Bad Arguments and How to Avoid Them - Deepstash

A straw man argument is a misrepresentation of an opinion or viewpoint, designed to be as easy as possible to contradict.

The only purpose is for it to be easy to expose. It’s not an argument you happen to find inconvenient or challenging. It’s one that is logically flawed.

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This is a weak case (similar to the Straw man arguments) attributed to a non-existent group: Someone will fabricate a viewpoint that is easy to contradict, then claim it was made by a group they disagree with. Arguing against an opponent which doesn’t exist is a pretty easy way to win any debate.

People who use hollow man arguments will often use vague, non-specific language without explicitly giving any sources or stating who their opponent is.

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It is designed to be resistant to attacks by a defier.There arguments are difficult to avoid because they have a lot of overlap with legitimate debate techniques.

A person using an iron man argument will most likely make their own viewpoint so vague that nothing anyone says about it can weaken it. They’ll use jargon and imprecise terms. This means they can claim anyone who disagrees didn’t understand them, or they’ll rephrase their argument multiple times.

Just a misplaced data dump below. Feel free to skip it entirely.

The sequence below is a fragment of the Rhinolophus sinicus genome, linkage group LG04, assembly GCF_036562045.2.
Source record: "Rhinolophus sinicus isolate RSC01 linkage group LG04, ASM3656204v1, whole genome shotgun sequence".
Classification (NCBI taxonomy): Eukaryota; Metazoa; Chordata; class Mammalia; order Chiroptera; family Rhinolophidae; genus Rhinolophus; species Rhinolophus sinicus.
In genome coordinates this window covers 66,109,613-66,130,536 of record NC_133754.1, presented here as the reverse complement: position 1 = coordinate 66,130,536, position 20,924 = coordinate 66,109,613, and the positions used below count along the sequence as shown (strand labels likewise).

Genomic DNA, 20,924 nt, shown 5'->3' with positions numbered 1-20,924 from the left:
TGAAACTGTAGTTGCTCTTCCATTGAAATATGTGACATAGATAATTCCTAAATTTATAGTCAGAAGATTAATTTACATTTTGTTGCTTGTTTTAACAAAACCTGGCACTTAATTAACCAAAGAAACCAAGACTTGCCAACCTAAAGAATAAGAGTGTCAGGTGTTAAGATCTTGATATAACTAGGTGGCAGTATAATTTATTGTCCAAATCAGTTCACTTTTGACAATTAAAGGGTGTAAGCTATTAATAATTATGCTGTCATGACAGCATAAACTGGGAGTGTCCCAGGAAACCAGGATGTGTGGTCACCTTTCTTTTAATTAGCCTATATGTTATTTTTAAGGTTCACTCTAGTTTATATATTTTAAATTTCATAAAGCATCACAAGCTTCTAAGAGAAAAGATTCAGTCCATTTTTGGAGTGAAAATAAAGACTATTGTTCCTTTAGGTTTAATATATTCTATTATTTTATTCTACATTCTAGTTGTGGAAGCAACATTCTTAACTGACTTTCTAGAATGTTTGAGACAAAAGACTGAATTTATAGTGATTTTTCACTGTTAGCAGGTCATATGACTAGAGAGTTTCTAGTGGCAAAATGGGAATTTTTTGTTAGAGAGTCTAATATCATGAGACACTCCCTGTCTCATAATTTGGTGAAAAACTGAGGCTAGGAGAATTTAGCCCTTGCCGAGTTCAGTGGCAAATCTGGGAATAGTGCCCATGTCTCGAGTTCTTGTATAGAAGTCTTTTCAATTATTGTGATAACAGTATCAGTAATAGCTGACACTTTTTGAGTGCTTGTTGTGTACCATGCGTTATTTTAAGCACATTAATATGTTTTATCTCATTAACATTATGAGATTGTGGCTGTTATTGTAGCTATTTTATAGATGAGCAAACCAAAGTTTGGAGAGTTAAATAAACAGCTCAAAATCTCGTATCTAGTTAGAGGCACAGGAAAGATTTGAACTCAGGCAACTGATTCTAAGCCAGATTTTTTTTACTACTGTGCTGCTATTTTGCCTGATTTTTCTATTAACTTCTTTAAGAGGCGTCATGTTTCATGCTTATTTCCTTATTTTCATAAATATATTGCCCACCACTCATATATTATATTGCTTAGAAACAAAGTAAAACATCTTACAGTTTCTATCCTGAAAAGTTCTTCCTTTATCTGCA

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Bad arguments are harmful
  • They are harmful to everyone involved in a debate: they don’t get us anywhere because we’re not tackling an opponent’s actual viewpoint. This means we have no hope of convincing them.
  • It’s not easy to admit we’re wrong about anything or to have to change our minds. But this is crucial if we want to get smarter and see the world as it is, not as we want it to be.

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  • We have to accept it’s something we’re all vulnerable to: it’s easy to look at other people we know that use logical fallacies. It’s much harder to recognize them in ourselves.
  • Bad arguments are almost unavoidable if we haven’t taken the time to research both sides of the debate. We have to research the opposite side and understand that our perception of an opinion is not that opinion.

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  • Re-express your target’s position so clearly, vividly, and fairly that your target says, “Thanks, I wish I’d thought of putting it that way.”
  • List any points of agreement.
  • Mention anything you have learned from your target.
  • Only then are you permitted to say so much as a word of rebuttal or criticism.

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The first thing you can do you is to point it out. Explain why that isn’t helpful.

If this is not working, repeat your original point and make no attempt to defend the bad argument. The debate should probably not continue when your opponent proves unwilling to recognize their use of a bad argument.

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